At this point, it is important to keep the water from boiling by reducing the heat. Removing the lid also helps to keep the water down at just simmering.
This same technique is applicable to any type of liquid, stew, or soup, not just water. However, when practising simmering for the first time, water is the fastest liquid to use.
Some foods are difficult to simmer and some actually don’t simmer at all, for example, thick, blended soups.
With practice, it becomes a snip to tell the difference between a simmer and a boil. Basically, if the surface of the liquid is relatively calm, the pot is simmering. On the other hand, if the surface is boisterous and steaming madly, the pot is boiling.
How to do simmering
A pot can be in a range from a low simmer to a full one, depending on how far below its boiling point its temperature is maintained.
A number of variables such as burner heat, ingredients, recipe, cookware and even ambient temperature and air pressure all contribute to when a liquid stops simmering and enters into a boil.
To ensure food is thoroughly cooked, the cooking times and temperatures all need to be adjusted properly.
Step 1. Use the right amount of water, stock, or other liquid
I learned the hard way that putting too much water into the pot might result in unpleasant options. Either I must choose to boil off the excess liquid or elect to throw away part of the liquid and miss out on precious flavors, vitamins, and minerals.
Instead, I put enough water into the pot to just cover the ingredients that I will add in later. If I am using a recipe, I don’t even have to guess.
Step 2. Properly regulate the amount of heat supplied by the cooker
The secret here is to begin with the heat turned down low and slowly increase the heat until the desired simmer is reached. Bear in mind that there will be a slight temperature drop when adding new ingredients.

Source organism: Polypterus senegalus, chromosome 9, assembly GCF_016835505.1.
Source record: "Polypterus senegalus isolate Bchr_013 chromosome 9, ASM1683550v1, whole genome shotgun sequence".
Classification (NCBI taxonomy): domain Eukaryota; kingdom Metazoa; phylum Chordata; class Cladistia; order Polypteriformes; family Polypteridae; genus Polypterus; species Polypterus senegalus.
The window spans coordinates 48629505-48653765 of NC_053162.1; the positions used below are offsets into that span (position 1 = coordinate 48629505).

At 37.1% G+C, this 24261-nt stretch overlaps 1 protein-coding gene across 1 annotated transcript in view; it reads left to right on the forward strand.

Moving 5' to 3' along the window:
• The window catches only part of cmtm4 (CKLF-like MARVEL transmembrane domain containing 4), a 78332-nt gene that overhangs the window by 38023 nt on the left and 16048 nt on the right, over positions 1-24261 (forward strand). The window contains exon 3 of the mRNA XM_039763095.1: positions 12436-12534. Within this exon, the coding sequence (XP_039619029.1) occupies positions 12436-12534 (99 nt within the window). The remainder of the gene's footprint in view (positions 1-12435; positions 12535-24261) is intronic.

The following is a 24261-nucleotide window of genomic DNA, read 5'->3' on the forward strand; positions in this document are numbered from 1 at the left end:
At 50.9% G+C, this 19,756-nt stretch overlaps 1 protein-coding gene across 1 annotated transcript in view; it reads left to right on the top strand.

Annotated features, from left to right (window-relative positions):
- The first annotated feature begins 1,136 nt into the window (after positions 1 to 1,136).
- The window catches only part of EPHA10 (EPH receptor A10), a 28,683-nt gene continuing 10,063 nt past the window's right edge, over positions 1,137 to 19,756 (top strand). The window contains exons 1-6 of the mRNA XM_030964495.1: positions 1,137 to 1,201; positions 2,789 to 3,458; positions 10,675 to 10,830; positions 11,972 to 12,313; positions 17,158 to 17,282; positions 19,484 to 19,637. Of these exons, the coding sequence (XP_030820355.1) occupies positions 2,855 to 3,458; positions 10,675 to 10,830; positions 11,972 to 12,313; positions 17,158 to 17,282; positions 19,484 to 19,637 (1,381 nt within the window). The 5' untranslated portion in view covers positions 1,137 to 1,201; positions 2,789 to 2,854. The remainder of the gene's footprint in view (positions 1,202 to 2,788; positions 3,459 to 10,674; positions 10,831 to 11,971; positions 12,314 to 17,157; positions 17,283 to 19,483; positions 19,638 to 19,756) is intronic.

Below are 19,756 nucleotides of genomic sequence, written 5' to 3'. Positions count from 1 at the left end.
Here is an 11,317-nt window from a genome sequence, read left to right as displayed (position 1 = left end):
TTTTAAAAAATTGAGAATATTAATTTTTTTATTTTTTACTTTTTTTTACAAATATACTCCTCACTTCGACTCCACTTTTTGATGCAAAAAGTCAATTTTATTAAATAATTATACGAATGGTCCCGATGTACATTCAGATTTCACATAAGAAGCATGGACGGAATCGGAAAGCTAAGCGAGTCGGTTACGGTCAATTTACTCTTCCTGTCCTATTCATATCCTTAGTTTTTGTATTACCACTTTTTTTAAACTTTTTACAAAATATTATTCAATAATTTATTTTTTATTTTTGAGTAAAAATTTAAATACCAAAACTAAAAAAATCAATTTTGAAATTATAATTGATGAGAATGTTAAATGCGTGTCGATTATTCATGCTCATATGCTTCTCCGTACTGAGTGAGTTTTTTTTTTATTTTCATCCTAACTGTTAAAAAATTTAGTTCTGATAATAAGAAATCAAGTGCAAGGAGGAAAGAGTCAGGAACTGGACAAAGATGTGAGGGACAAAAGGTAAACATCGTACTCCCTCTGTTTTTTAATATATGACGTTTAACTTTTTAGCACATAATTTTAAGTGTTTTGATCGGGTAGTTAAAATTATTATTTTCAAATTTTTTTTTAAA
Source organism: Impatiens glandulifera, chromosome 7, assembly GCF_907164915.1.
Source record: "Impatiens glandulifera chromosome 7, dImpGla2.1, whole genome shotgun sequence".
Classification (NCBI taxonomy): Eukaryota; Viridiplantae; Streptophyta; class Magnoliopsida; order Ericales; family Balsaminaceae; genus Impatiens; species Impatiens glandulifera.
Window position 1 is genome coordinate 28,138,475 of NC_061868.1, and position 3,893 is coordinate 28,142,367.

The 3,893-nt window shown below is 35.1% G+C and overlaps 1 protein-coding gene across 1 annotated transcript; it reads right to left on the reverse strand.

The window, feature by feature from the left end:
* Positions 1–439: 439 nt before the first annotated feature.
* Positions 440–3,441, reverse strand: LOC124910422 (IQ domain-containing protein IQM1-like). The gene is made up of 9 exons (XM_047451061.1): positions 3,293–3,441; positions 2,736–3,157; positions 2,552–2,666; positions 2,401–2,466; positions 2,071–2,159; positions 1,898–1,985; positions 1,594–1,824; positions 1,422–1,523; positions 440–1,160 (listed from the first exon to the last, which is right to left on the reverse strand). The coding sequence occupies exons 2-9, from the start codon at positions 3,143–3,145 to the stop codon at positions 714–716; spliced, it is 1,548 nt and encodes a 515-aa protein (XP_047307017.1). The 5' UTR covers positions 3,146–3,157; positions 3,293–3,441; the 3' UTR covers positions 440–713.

Step 3. Keep an eye on things and prevent the pot from reaching a boil
A steady simmer that’s even only a little bit high will turn into a boil amazingly quickly. To gauge the simmer, I keep an eagle eye on the pot.
Step 4. How to stir and keep to time when simmering
Once the pot is simmering, stir it as often as necessary to keep the ingredients from sticking to the bottom or sides of the pot and burning. Alternatively, if the recipe mentions specific instructions about stirring, then of course follow the recipe.
Frequently Asked Questions About What Does “Bring to a Simmer” Mean
What tools are needed for simmering?
Simmer with deep saucepans or large, heavy pots that have lids. Have a wooden spoon for stirring and tasting.
Is it true simmering can help make beef tender?
Simmering helps make beef tender. Simmering beef slowly in small amounts of liquid in a covered pot will tenderize tough cuts.
Is it necessary to stir while simmering?
It is often necessary to stir while simmering to prevent the ingredients from sticking to the pot and burning. However, I often obtain my best results when stirring as little as possible to discourage volatile flavors from escaping the pot. That’s what the nice smell of cooking is, evaporated flavor.
Afterword: What does “bring to a simmer” mean?
Although “bring to simmer” isn’t an exact science, it’s a valuable culinary skill to have. There are several recipes and foods that require simmering rather than boiling.
I recommend new cooks practice simmering with water first before trying it with soup or other foods.